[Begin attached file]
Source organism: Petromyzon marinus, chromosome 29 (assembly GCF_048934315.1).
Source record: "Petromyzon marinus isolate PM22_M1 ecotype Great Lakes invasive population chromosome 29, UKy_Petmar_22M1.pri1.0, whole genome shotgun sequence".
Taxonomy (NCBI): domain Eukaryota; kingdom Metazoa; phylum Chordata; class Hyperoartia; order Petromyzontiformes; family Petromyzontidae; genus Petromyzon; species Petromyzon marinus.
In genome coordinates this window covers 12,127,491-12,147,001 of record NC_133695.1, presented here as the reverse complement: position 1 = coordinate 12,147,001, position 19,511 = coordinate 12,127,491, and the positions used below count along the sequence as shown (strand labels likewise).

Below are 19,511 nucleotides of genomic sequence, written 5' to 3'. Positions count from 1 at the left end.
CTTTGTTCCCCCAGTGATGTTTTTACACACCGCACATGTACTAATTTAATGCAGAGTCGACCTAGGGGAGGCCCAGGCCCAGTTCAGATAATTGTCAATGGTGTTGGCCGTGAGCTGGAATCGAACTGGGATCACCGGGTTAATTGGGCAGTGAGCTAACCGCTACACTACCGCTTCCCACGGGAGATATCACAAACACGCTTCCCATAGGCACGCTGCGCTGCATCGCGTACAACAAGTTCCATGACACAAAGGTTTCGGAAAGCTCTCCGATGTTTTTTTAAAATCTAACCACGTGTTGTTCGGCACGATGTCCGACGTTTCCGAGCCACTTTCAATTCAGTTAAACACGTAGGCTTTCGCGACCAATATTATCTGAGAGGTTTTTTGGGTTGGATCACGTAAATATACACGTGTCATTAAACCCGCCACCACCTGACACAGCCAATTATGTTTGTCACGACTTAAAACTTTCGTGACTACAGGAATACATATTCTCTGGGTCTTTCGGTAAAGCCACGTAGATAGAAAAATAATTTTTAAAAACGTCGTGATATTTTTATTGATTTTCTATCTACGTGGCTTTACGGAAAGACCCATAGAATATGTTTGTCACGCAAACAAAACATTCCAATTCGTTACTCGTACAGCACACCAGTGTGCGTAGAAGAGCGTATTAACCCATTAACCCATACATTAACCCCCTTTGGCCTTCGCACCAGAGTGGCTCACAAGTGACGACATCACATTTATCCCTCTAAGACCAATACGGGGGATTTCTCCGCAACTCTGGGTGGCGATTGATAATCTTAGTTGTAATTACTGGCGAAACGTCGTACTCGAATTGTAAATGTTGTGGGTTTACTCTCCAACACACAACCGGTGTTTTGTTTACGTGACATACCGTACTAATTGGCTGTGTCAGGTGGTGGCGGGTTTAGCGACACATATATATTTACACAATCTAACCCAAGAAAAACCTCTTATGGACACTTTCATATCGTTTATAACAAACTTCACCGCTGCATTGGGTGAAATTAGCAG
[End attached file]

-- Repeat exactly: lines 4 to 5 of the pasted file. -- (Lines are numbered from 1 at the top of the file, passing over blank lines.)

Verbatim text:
In genome coordinates this window covers 12,127,491-12,147,001 of record NC_133695.1, presented here as the reverse complement: position 1 = coordinate 12,147,001, position 19,511 = coordinate 12,127,491, and the positions used below count along the sequence as shown (strand labels likewise).

Below are 19,511 nucleotides of genomic sequence, written 5' to 3'. Positions count from 1 at the left end.